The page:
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How Seattle’s defensive strategy shut down the high-flying Eagles

On offense, though, it was the Russell Wilson show

Going into Week 13, the Philadelphia Eagles had been the most impressive team in the NFL. At 10-1, they hadn’t lost since Week 2, winning their past four games by 23 points or more. So they were expected to continue their winning ways against a short-handed Seattle Seahawks team on Sunday night. But even without two of the game’s best defensive backs (Richard Sherman and Kam Chancellor) and a severely overmatched offensive line, the Seahawks controlled the game and won. Here’s how:

Despite Philadelphia quarterback Carson Wentz’s MVP-caliber play so far this season, the Seahawks were daring the Eagles to pass. Early in the game, the Seahawks played almost exclusively man-to-man coverage, ensuring that they’d always have an extra man in the box to stop the run. But that pressured the defensive backs to cover the Eagles’ talented pass-catchers. Considering that Seattle’s secondary is without Sherman and Chancellor, playing a lot of man coverage seemed risky. I would have expected them to play with fewer players in the box and pressure their outstanding front four and linebackers to get off blocks and stop the run without the help of a down-in-the-box safety. Instead, they showed a lot of respect for the run-blocking ability of the Eagles and loaded the box.

Linebackers Bobby Wagner and K.J. Wright were aggressively attacking any run action, which made for play-action opportunities for the Eagles. Fortunately for the Seahawks, most of the Eagles’ play-action routes didn’t attack the area vacated by the aggressive linebackers. And Wentz was inaccurate on those occasions when that area was targeted, missing open players. Wentz threw 10 total play-action passes, completing five for 84 yards and an interception. And the Eagles’ running backs only had 68 yards on the ground. The risky strategy worked.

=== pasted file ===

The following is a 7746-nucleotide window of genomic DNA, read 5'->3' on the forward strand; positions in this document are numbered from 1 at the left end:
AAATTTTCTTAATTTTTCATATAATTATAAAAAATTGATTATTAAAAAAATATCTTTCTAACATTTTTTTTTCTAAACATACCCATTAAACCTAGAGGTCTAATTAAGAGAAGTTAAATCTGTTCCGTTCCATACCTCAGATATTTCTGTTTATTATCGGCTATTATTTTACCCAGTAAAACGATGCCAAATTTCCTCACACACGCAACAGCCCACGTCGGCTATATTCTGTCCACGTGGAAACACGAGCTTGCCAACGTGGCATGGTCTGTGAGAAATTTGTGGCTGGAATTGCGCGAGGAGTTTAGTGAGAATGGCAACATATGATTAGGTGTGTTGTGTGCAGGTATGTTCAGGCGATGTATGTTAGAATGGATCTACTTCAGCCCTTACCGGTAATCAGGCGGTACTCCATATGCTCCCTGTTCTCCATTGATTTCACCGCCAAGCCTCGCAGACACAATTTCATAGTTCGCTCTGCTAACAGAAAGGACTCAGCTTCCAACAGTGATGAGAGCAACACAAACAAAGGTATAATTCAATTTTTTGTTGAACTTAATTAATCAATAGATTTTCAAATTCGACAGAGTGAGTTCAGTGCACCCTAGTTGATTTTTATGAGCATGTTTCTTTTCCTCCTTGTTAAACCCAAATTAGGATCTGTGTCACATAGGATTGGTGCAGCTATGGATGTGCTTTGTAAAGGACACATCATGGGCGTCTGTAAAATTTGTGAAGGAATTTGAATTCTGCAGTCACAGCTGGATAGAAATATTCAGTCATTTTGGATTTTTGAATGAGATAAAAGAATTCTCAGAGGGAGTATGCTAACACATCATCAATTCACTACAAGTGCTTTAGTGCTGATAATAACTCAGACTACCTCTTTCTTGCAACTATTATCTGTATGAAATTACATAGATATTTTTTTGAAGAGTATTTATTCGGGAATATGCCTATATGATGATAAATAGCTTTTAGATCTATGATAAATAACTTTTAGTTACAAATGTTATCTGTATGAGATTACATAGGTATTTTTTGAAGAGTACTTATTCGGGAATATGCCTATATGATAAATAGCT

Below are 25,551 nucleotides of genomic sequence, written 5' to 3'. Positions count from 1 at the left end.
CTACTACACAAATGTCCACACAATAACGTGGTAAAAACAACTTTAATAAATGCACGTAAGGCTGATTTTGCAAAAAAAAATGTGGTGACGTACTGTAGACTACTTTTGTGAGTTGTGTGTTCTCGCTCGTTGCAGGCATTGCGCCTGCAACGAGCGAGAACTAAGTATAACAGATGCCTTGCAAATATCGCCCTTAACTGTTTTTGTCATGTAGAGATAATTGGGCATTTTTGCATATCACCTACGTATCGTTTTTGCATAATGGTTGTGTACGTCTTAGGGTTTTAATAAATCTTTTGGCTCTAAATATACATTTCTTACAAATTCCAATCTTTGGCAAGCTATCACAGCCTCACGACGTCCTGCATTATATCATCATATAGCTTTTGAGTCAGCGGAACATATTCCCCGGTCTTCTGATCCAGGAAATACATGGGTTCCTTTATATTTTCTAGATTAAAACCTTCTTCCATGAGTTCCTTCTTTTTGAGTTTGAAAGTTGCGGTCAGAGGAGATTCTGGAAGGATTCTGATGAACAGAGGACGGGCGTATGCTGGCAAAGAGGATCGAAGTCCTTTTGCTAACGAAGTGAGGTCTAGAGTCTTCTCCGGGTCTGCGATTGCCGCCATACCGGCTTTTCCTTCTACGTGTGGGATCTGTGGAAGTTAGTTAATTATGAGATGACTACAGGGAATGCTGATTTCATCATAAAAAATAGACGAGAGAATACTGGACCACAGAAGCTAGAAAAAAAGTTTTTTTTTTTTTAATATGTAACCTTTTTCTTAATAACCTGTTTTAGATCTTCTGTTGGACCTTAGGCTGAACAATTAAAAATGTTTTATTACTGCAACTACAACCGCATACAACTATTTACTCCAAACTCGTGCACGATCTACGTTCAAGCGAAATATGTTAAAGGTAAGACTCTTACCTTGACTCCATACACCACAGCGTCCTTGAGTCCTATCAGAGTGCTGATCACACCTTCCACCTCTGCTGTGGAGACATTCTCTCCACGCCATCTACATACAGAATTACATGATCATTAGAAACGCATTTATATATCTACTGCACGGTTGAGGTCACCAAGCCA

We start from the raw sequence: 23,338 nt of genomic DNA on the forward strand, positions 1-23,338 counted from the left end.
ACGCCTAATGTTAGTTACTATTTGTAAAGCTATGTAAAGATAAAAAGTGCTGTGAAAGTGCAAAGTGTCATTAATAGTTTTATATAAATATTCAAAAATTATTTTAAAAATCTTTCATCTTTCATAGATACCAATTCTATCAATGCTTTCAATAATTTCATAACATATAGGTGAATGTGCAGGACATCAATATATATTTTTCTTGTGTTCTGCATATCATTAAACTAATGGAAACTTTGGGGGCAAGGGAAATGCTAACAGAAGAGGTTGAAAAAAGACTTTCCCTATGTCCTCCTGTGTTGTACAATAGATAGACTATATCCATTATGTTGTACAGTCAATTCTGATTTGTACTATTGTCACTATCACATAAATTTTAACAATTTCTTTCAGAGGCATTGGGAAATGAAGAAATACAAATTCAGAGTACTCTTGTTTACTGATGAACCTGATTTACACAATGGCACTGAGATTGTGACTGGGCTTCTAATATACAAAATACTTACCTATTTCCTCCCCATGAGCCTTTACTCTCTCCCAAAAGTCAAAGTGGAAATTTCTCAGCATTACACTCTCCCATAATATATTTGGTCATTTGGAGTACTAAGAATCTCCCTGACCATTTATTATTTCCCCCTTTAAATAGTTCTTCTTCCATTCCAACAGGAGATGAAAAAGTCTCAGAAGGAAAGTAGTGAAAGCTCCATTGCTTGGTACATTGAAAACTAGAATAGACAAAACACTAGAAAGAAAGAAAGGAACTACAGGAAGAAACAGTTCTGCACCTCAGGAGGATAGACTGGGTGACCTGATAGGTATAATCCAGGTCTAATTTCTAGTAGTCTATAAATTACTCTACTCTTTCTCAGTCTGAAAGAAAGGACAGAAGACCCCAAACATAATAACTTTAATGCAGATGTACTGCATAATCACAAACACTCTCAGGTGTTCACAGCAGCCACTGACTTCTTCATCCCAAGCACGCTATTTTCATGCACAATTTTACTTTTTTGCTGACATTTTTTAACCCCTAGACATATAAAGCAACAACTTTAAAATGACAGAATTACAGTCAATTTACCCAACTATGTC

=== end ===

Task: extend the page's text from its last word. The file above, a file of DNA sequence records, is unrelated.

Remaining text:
The corners weren’t Sherman-level, but they were good, considering what was being asked of them. However, I thought strong safety Chancellor’s replacement, Bradley McDougald, was remarkable. McDougald’s tackles were not as noteworthy or bone-crushing as Chancellor’s can be, but they were effective. McDougald spent a lot of the game in the box. Like a linebacker, he adjusted to some tricky blocking schemes, made proper run fits and tackled well. He even played well in coverage against the Eagles’ top pass-catcher, tight end Zach Ertz.

It is impossible to feel confident about a game plan when no single player on your offensive line is better than any single player on the opposing defensive line, but the Seattle offensive coaches tried to install a game plan that gave them the best chance to succeed. Knowing that conventional running plays would be difficult to execute and the line wouldn’t be able to protect for long, the Seahawks majored in quick passes to start the game. To combat the Eagles’ aggressive press coverage, the Seahawks used a lot of tight and stack formations, with the receivers just a few feet away from each other. Out of those formations, the Seahawks ran a lot of crossing and pick routes against the Eagles’ man coverage. On the first few drives, the receivers came open early, and Wilson found them. Two of their four first-half drives ended with points. At the end of the first half, Wilson was 10-for-12 for 101 yards and a touchdown. The running backs contributed 22 yards on eight carries.

But the second half was when Wilson really put on a show. The Seahawks went away from the quick passing game and ran more intermediate passing plays. The Seattle O-line didn’t suddenly get better and the Eagles’ D-line didn’t suddenly get much worse, so I am not sure of the logic behind the strategic shift, other than “let Russell be Russell.” And he was. By now I am sure you have already marveled at Wilson’s spectacular schoolyard plays. He was incredible. That scrambling lateral play will be one that Seahawks fans won’t soon forget, but I am not sure it should give them a lot of confidence.

The very next play was a failed flea-flicker attempt. The Seahawks went on to score, putting the game out of reach. But that scrambling lateral play followed by a flea-flicker doesn’t seem like a reliable offensive strategy going forward. That’s fine as long as the defense can continue to play as if it is at full strength. But even though the Seahawks held the mighty Eagles to just 10 points, I can’t imagine the Seattle D not taking a step back without two of its best players. In that case, the Seahawks will need to have a more consistently productive offense.

Domonique Foxworth is a senior writer at Andscape. He is a recovering pro athlete and superficial intellectual.